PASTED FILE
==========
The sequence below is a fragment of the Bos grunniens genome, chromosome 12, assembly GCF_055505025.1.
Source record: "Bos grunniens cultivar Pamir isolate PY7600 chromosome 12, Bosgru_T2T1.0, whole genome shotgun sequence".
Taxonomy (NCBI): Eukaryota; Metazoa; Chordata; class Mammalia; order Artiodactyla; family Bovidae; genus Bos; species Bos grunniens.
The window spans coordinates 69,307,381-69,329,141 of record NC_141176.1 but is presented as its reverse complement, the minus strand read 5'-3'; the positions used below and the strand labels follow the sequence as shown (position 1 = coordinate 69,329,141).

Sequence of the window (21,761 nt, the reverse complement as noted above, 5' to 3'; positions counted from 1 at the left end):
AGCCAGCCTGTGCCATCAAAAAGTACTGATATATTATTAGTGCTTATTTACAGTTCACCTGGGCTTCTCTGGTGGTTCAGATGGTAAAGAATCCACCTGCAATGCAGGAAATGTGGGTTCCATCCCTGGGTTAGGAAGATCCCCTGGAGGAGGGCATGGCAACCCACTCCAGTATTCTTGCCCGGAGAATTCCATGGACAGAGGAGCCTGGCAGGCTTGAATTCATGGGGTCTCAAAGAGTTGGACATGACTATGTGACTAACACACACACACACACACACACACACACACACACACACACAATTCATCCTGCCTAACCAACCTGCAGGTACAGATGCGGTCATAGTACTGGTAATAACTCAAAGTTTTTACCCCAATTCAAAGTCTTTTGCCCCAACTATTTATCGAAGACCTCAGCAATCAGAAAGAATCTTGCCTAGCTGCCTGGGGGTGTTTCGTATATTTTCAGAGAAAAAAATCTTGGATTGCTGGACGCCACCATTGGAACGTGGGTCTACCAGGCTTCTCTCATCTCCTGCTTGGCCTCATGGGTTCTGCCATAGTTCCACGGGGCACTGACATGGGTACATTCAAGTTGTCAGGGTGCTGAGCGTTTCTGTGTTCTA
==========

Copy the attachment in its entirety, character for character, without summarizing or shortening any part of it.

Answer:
The sequence below is a fragment of the Bos grunniens genome, chromosome 12, assembly GCF_055505025.1.
Source record: "Bos grunniens cultivar Pamir isolate PY7600 chromosome 12, Bosgru_T2T1.0, whole genome shotgun sequence".
Taxonomy (NCBI): Eukaryota; Metazoa; Chordata; class Mammalia; order Artiodactyla; family Bovidae; genus Bos; species Bos grunniens.
The window spans coordinates 69,307,381-69,329,141 of record NC_141176.1 but is presented as its reverse complement, the minus strand read 5'-3'; the positions used below and the strand labels follow the sequence as shown (position 1 = coordinate 69,329,141).

Sequence of the window (21,761 nt, the reverse complement as noted above, 5' to 3'; positions counted from 1 at the left end):
AGCCAGCCTGTGCCATCAAAAAGTACTGATATATTATTAGTGCTTATTTACAGTTCACCTGGGCTTCTCTGGTGGTTCAGATGGTAAAGAATCCACCTGCAATGCAGGAAATGTGGGTTCCATCCCTGGGTTAGGAAGATCCCCTGGAGGAGGGCATGGCAACCCACTCCAGTATTCTTGCCCGGAGAATTCCATGGACAGAGGAGCCTGGCAGGCTTGAATTCATGGGGTCTCAAAGAGTTGGACATGACTATGTGACTAACACACACACACACACACACACACACACACACACACACACAATTCATCCTGCCTAACCAACCTGCAGGTACAGATGCGGTCATAGTACTGGTAATAACTCAAAGTTTTTACCCCAATTCAAAGTCTTTTGCCCCAACTATTTATCGAAGACCTCAGCAATCAGAAAGAATCTTGCCTAGCTGCCTGGGGGTGTTTCGTATATTTTCAGAGAAAAAAATCTTGGATTGCTGGACGCCACCATTGGAACGTGGGTCTACCAGGCTTCTCTCATCTCCTGCTTGGCCTCATGGGTTCTGCCATAGTTCCACGGGGCACTGACATGGGTACATTCAAGTTGTCAGGGTGCTGAGCGTTTCTGTGTTCTA